Faith talk


Questioning Membership

On Monday I went to a meeting where Bishop Sally Dyck and Cindy Gregorson presented reflections on a road tour they had across our conference in the fall. It was a good meeting, but something someone shared has stuck in my mind more than any of the things that Bishop or Cindy shared.

In reflecting on “membership” this pastor talked about another pastor who has helped a church move to annual membership where everyone renews their membership yearly. It reminds me of a covenantal model with a renewing of the covenant yearly.

This got me asking and wondering exactly how we view membership. I think far too often we think of membership as an end and not a process or journey. Too often membership becomes a defining line with a clear demarcation of who is “inside” and “outside” that demarcation.

I am wondering if this is others experience. If membership were emphasized within a covenantal model with annual renewal would it change? Is “membership” relevant anymore? Do we need this “measurement” or do the boundaries that it creates actually inhibit us from being truly open to everyone?

What do you think?


Redemption Reflections

So yesterday my wife and kids were outside playing in our driveway and my wife took some wonderful pictures. I looked over the pictures after uploading them last night and some of my youngest son Kai caught my eye. It wasn’t the inclusion of my son that caught my attention but rather the other subject of the picture: the beaten up and used trike.

You see that trike has an interesting story. It was almost six years ago that I was taking our trash out to the apartment complex dump when I noticed some cast-off “kids” stuff. We were new parents and didn’t exactly have tons of money living off a teacher’s salary and student loans, so I did what my mother would have done: I looked it over to see if we could use anything. I took two things back to our apartment: a toy guitar and a trike. The trike was missing its handlebar covers and was pretty worn but it rolled on the ground nice and we figured our son Micah would enjoy it. He did and so it made the trip back to MN with us when we moved home and has stayed with us. Now it is being used again by our youngest son and he is getting joy from rolling down the driveway through the power of his two legs.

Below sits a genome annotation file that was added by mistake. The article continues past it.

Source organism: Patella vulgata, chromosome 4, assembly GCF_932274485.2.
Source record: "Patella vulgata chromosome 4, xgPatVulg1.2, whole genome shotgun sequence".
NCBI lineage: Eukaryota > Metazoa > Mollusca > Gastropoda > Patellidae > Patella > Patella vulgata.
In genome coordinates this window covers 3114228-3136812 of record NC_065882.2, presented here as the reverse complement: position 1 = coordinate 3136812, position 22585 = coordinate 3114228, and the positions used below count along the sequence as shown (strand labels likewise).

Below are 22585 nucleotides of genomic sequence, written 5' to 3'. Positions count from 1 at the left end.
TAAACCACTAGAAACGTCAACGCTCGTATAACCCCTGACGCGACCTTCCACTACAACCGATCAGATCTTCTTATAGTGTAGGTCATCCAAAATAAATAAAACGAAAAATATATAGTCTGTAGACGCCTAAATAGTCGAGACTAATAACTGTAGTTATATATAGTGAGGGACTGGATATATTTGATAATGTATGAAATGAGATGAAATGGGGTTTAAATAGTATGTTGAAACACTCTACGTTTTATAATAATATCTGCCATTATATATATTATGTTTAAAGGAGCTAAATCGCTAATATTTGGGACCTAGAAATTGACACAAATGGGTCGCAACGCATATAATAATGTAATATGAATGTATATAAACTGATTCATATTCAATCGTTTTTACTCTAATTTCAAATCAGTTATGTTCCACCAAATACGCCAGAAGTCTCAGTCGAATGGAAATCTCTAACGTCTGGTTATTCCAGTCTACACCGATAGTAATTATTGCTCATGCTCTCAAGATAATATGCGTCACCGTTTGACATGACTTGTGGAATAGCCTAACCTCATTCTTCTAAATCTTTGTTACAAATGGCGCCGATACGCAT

As I sat and reflected on the pictures I couldn’t help but think about redemption and the life of faith. In a small way this trike is a reminder to me of my own life in God. God saw something in me when others couldn’t; namely my father. God took me in and said I had value when others didn’t; namely my father.

I think about how easily my life could be defined by the initial rejection of my father and how my story could have had its end there: cast-off and rejected like the trike sitting in the apartment dump. That easily could have been my story. A story of rejection. But just as that trike was redeemed from the dump by me because I saw value, so my story has also been redeemed by God.

Sometimes I wonder if we miss that good news: our rejections don’t define us. we are redeemed.

Thoughts on Jealousy

Thoughts on Jealousy

So I have been thinking about jealousy a bunch lately.  With two young boys (Micah-5 years and Kai-18 months) you can’t help but see how jealousy plays into human interaction.  For instance, watching how our children react when the other child is getting exclusive attention from one of us can be a moment of entertainment, but it is also clearly brings to life the reality of jealousy.

The other month while my wife was getting ready in the morning, Kai was fussing and so I was holding him. I could see the jealousy in Micah’s eyes as he looked at us and was not surprised when Micah then tried to nuzzle his way into my lap and get between Kai and I.  This has happened numerous times and of course Kai has exhibited some of the same behaviors when he sees Stacy and Micah spending exclusive time together. He often will go over to where they are or start to cry because he isn’t getting the attention.